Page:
#BBCtrending: There are no giraffes in Ghana
That awkward moment when thousands of people turn on a major US airline to tell them there are no giraffes in an African country.
There is normally a landmark or iconic image that one associates with a country. Think London, you may think of Buckingham Palace. Think Rio de Janeiro, you might picture the Christ the Redeemer statue. But what about Ghana?
When Delta, one of the main US airlines, decided to congratulate the US football team for their victory over Ghana in the World Cup last night, they tweeted the number of goals each team scored, superimposed over a picture of the Statue of Liberty - for the US. And for Ghana, the image they chose was of a giraffe.
The only problem here is, there are no giraffes in Ghana. So Delta's tweet was perceived by many as a stereotypical view of Ghana and Africa as a whole. Delta later deleted their tweet and apologised saying: "We're sorry for our choice of photo in our previous tweet. Best of luck to all teams."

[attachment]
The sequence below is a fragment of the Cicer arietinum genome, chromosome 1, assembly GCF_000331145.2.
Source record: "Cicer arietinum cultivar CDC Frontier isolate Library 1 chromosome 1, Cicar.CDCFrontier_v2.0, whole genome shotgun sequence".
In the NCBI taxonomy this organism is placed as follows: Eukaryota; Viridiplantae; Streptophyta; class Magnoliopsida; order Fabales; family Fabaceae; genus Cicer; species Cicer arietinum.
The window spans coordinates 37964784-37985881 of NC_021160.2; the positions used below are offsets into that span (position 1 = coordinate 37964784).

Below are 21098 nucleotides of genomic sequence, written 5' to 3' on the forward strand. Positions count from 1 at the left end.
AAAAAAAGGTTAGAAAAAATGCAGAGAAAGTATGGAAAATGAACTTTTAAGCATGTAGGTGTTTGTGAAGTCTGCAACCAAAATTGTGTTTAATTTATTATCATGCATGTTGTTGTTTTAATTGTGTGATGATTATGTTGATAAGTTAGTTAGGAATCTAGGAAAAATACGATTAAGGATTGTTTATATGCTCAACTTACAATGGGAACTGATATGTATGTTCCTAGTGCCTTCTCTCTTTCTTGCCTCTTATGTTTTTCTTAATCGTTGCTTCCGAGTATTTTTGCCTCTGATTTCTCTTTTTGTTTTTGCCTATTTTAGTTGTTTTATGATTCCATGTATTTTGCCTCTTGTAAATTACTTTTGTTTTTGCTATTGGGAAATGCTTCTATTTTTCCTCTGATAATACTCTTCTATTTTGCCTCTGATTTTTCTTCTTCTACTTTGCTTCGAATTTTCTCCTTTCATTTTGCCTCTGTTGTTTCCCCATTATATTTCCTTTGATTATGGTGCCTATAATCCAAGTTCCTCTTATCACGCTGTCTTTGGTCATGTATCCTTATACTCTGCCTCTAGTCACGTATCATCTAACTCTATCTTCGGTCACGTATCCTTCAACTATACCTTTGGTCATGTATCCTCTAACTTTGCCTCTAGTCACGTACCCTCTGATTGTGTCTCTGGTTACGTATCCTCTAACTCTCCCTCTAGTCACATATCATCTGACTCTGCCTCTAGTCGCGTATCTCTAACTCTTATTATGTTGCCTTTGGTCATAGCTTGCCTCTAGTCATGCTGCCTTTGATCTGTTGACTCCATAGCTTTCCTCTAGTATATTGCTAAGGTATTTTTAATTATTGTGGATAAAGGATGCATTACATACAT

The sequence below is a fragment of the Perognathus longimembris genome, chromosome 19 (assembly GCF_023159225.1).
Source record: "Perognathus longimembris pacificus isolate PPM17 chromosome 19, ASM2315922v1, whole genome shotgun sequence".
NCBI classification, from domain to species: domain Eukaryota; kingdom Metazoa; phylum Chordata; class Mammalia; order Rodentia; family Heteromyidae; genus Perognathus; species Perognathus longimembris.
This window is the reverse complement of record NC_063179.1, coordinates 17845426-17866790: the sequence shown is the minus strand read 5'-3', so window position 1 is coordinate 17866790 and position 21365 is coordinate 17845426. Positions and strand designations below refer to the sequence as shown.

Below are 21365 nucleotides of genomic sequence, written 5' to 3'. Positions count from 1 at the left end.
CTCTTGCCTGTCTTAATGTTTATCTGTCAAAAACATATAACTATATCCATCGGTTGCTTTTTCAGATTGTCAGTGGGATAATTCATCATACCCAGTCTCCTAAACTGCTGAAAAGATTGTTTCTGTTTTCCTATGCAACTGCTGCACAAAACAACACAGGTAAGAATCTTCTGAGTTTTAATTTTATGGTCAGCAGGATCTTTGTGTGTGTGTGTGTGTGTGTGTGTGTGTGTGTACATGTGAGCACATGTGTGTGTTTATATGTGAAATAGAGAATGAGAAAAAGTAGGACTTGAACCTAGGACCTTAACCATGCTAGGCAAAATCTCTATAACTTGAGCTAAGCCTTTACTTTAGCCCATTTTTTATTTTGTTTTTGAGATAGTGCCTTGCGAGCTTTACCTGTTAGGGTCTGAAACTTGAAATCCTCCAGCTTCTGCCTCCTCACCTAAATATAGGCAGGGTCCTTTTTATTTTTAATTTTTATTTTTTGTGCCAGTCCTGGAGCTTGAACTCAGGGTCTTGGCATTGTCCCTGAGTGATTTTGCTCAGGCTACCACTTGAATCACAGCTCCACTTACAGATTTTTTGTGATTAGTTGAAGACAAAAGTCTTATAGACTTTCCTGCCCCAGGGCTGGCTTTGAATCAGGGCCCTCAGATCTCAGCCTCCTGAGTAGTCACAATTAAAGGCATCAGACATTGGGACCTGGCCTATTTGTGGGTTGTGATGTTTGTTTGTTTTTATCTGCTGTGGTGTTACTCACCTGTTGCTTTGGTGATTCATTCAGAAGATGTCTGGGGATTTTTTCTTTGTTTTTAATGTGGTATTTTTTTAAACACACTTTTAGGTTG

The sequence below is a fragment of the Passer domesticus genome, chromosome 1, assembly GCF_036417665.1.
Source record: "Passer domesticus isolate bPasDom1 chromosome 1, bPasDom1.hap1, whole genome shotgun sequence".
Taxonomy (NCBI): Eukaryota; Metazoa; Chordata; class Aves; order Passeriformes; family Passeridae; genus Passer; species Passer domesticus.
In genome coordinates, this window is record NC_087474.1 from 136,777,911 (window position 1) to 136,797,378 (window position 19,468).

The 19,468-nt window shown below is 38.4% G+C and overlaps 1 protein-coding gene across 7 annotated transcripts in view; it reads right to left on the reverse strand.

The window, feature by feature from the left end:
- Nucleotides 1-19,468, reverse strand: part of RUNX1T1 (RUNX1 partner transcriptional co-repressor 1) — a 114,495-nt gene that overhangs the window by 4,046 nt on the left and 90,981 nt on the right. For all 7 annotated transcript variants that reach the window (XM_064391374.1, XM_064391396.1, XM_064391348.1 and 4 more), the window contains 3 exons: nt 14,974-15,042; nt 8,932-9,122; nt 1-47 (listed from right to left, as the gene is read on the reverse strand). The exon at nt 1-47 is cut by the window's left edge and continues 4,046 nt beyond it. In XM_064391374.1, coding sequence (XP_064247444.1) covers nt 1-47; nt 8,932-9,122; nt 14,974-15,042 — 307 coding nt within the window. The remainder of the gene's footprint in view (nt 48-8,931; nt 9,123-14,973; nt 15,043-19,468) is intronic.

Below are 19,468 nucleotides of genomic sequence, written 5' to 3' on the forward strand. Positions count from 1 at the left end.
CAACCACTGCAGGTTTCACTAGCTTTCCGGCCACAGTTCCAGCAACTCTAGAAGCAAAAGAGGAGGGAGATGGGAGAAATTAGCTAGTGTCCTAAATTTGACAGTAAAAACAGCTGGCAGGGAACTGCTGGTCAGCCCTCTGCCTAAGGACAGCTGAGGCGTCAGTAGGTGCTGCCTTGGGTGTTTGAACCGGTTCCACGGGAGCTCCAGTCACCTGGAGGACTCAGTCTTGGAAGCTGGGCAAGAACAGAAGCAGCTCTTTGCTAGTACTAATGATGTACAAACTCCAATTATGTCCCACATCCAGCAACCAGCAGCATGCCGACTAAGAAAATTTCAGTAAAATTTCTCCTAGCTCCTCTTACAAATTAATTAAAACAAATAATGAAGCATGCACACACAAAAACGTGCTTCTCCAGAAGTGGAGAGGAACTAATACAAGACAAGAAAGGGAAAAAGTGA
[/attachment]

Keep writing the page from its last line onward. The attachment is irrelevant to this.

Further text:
The apology came too late to stop a tirade of criticism online, however. At one end of the spectrum, social media users accused Delta of being "racist pigs". A Twitter user tracked down the image Delta had used as a stock photo from the Masai Mara - on the other side of the African continent, in Kenya. A Twitter user in Abuja, Nigeria said: "If you're gonna talk about something at least take 10 seconds to study it a little. @Delta Africa is not a big bush full of wild Animals." Another tweet from Accra, the Ghanaian capital, said: "Ok so @Delta u think d best way to depict us is using a picture of a giraffe? Anyway that was a beautiful sight."
According to the International Union for the Conservation of Nature (IUCN), a 2010 study found that there are no giraffes in Ghana. The animals remain in the wild in other parts of Africa including Botswana and Cameroon and have been introduced in Rwanda and Swaziland.
Reporting by Ravin Sampat
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